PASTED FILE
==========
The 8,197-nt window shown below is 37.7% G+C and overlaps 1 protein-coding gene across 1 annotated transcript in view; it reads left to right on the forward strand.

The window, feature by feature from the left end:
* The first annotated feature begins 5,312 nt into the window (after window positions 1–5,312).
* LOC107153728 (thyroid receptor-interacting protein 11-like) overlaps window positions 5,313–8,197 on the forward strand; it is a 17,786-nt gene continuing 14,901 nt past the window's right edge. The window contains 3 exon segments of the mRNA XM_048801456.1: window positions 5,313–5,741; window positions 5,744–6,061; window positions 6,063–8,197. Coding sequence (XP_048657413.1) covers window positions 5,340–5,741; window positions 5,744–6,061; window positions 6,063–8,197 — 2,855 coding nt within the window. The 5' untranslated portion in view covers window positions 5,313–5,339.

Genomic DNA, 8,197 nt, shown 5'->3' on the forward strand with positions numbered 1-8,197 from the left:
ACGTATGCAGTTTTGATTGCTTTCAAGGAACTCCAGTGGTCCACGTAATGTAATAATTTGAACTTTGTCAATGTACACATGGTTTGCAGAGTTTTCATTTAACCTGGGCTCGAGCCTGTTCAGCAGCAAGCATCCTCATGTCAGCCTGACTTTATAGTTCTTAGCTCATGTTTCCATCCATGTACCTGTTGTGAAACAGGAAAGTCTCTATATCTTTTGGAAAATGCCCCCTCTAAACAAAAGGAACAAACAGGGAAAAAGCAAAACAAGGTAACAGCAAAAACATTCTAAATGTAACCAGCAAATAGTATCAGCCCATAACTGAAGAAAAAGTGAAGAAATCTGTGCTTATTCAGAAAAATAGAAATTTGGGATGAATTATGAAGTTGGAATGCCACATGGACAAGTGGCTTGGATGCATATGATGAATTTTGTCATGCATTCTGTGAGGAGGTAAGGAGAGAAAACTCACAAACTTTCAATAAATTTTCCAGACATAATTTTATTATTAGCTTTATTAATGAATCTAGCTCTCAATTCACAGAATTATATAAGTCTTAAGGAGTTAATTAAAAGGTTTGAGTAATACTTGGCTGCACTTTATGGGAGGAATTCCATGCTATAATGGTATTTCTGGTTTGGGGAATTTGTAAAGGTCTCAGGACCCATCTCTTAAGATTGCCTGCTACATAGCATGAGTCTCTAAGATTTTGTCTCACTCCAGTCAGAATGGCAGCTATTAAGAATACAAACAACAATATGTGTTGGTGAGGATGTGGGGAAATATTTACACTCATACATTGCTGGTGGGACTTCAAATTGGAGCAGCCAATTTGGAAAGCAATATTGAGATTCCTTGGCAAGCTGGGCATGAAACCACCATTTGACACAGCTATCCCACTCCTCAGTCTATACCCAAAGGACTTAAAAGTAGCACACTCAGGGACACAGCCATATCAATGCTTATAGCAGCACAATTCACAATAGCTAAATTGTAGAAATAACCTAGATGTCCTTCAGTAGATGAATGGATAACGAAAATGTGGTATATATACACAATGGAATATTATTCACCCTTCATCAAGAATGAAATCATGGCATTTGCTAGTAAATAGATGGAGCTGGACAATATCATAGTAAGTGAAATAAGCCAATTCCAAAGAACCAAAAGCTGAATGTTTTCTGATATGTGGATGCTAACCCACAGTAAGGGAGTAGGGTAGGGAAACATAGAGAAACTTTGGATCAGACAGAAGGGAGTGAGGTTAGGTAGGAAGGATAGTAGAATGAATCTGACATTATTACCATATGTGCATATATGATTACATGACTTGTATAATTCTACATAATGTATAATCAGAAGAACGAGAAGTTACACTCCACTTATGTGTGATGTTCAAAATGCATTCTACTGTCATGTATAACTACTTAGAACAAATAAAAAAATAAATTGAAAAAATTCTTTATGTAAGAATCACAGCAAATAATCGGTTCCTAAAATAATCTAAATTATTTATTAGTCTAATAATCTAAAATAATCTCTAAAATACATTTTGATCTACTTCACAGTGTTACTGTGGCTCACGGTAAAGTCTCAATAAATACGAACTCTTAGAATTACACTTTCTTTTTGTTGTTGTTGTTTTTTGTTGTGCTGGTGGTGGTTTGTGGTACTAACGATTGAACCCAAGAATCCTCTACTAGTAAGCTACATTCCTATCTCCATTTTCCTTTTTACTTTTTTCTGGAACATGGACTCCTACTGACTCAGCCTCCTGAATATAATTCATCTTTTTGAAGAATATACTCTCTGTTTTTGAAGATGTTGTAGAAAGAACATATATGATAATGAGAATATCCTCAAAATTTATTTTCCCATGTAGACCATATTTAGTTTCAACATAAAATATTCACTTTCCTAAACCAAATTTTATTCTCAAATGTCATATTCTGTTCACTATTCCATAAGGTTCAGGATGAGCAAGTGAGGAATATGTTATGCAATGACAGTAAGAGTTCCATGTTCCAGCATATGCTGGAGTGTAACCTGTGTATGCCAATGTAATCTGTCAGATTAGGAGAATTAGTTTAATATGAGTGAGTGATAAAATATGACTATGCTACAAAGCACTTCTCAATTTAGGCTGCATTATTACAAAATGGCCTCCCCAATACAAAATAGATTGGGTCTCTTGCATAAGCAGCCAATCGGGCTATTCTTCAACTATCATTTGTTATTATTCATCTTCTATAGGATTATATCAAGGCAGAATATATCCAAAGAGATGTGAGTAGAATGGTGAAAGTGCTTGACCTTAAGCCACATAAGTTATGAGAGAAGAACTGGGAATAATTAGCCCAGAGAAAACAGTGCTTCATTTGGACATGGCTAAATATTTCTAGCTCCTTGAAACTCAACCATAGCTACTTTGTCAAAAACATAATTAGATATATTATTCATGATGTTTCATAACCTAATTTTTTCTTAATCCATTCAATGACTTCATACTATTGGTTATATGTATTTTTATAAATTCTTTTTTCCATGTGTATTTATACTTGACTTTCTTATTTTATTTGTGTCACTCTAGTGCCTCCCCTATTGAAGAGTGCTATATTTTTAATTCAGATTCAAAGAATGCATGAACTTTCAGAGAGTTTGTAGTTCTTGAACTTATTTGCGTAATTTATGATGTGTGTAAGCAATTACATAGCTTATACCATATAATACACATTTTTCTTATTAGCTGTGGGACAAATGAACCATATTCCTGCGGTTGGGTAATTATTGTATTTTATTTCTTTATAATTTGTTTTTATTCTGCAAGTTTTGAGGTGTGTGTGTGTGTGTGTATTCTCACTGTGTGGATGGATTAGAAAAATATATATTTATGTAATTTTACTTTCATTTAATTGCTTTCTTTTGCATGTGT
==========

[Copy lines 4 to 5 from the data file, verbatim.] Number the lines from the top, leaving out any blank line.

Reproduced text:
* LOC107153728 (thyroid receptor-interacting protein 11-like) overlaps window positions 5,313–8,197 on the forward strand; it is a 17,786-nt gene continuing 14,901 nt past the window's right edge. The window contains 3 exon segments of the mRNA XM_048801456.1: window positions 5,313–5,741; window positions 5,744–6,061; window positions 6,063–8,197. Coding sequence (XP_048657413.1) covers window positions 5,340–5,741; window positions 5,744–6,061; window positions 6,063–8,197 — 2,855 coding nt within the window. The 5' untranslated portion in view covers window positions 5,313–5,339.

Genomic DNA, 8,197 nt, shown 5'->3' on the forward strand with positions numbered 1-8,197 from the left: